Advertisement

A DAG Refactor Based Automatic Execution Optimization Mechanism for Spark

  • Hang Zhao
  • Yu Rao
  • Donghua Li
  • Jie TangEmail author
  • Shaoshan Liu
Conference paper
Part of the Lecture Notes in Computer Science book series (LNCS, volume 11783)

Abstract

In today’s big data era, traditional disk-based MapReduce big data framework encountered bottlenecks due to its lower memory utilization and inefficient orchestration of complex tasks. With the advantage of fully use memory resources, Spark provides a lot of data manipulate operators and use DAG to express the dependences. Spark split entire job to multi-stage according to DAG and schedule them in a distributed execution environment, which better adapted to the new characteristic of big data processing. However, Spark didn’t consider the resource requirement of different operators and schedule them indiscriminately, which could cause load imbalances on different nodes in the cluster and cause some node become bottlenecks due to its extraordinary resource consumption. In the past, solve this problem need developers to have a lot of experience of Spark and write code sophisticated. In this paper, we proposed a DAG refactor based automatic execution optimization mechanism for Spark. The experimental results show that the DAG refactor mechanism can greatly improve Spark performance by up to 8.8X without misinterpretation of original program semantics.

keywords

Big data Spark Semantic DAG DAG refactor 

References

  1. 1.
    Pempek, T.A., Yermolayeva, Y.A., Calvert, S.L.: College students’ social networking experiences on Facebook. J. Appl. Dev. Psychol. 30(3), 227–238 (2009)CrossRefGoogle Scholar
  2. 2.
    Zaharia, M., Chowdhury, M., Das, T., et al.: Resilient distributed datasets: a fault-tolerant abstraction for in-memory cluster computing. In: Usenix Conference on Networked Systems Design and Implementation, p. 2. USENIX Association (2012)Google Scholar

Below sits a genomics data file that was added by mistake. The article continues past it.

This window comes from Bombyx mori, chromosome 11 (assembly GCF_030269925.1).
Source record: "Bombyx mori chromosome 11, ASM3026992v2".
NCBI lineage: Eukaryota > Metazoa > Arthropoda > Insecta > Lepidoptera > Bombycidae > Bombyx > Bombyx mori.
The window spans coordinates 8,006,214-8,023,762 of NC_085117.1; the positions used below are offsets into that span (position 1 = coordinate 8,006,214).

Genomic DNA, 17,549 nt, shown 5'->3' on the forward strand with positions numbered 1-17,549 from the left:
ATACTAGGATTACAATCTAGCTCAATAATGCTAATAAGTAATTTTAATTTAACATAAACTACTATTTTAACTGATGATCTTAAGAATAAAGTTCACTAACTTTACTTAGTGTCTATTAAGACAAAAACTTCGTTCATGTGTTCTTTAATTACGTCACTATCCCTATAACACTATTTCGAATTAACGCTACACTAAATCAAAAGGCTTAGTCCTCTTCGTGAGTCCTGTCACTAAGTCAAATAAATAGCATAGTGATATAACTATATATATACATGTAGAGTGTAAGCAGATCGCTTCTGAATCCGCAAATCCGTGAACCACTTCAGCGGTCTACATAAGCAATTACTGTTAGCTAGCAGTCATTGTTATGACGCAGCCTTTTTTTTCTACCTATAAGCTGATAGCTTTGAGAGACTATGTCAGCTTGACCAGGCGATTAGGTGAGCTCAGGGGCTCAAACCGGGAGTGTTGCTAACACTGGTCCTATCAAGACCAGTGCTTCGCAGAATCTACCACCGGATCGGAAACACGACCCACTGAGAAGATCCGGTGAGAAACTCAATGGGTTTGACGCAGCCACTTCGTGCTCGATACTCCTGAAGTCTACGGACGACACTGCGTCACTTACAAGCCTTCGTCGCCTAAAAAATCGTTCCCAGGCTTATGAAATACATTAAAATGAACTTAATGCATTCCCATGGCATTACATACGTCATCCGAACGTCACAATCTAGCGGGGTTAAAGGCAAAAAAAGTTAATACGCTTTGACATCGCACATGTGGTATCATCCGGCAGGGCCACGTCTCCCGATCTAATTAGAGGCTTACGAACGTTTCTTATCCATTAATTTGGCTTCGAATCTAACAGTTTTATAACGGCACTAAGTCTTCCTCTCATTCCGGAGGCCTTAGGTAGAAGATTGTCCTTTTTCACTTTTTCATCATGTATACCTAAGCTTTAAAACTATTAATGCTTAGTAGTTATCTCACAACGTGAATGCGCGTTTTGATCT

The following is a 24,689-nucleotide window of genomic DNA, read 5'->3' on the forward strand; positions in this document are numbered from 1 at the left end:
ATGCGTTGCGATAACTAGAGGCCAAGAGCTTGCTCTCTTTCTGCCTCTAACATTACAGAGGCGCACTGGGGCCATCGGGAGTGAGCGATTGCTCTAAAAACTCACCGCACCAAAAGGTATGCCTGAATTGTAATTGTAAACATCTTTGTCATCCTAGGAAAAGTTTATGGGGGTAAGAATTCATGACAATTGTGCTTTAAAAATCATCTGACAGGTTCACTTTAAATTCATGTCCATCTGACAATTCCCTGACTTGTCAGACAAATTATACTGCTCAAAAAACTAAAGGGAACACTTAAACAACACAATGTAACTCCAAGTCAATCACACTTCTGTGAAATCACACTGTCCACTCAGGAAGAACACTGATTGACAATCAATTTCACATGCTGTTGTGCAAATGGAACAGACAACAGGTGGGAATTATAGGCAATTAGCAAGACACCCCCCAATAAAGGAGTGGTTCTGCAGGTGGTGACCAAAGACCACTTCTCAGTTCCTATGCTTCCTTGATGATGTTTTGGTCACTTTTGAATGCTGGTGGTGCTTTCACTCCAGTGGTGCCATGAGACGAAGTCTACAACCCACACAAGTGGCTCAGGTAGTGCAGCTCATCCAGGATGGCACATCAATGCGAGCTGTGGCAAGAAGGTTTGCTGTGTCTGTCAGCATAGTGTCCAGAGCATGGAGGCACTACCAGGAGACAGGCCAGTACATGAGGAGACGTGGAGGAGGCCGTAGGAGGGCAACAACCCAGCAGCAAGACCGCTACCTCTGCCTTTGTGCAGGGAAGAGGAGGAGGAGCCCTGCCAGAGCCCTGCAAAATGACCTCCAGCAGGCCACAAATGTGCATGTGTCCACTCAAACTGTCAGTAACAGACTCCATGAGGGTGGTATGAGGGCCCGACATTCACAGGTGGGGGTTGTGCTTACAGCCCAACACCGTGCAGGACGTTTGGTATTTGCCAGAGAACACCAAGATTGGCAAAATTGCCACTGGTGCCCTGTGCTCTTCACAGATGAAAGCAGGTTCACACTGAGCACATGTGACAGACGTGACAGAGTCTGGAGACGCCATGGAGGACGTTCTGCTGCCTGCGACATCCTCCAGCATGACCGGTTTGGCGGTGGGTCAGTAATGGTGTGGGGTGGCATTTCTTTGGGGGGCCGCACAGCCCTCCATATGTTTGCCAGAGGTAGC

3. 3.
    Hamilton, M., Raghunathan, S., Matiach, I., et al.: MMLSpark: Unifying Machine Learning Ecosystems at Massive Scales. arXiv preprint arXiv:1810.08744 (2018)
  4. 4.
    Agafonov, A., Yumaganov, A.: Short-term traffic flow forecasting using a distributed spatial-temporal k nearest neighbors model. In: 2018 IEEE International Conference on Computational Science and Engineering (CSE), pp. 91–98. IEEE (2018)Google Scholar
  5. 5.
    Nasiri, H., Nasehi, S., Goudarzi, M.: A survey of distributed stream processing systems for smart city data analytics. In: Proceedings of the International Conference on Smart Cities and Internet of Things, p. 12. ACM (2018)Google Scholar
  6. 6.
    Bae, J., Jang, H., Jin, W., et al.: Jointly optimizing task granularity and concurrency for in-memory mapreduce frameworks. In: 2017 IEEE International Conference on Big Data (Big Data), pp. 130–140. IEEE (2017)Google Scholar
  7. 7.
    KanJing: The research of key techniques of incremental computing for DAG-based framework. Beijing University of Technology (2017)Google Scholar
  8. 8.
    Chen, Y.: Analysis and optimization of memory scheduling algorithm of spark shuffle. Zhejiang University (2016)Google Scholar

Copyright information

© IFIP International Federation for Information Processing 2019

Authors and Affiliations

  • Hang Zhao
    • 1
  • Yu Rao
    • 1
  • Donghua Li
    • 1
  • Jie Tang
    • 1
    Email author
  • Shaoshan Liu
    • 2
  1. 1.South China University of Technology UniversityGuangzhouPeople’s Republic of China
  2. 2.PerceptInFremontUSA

Personalised recommendations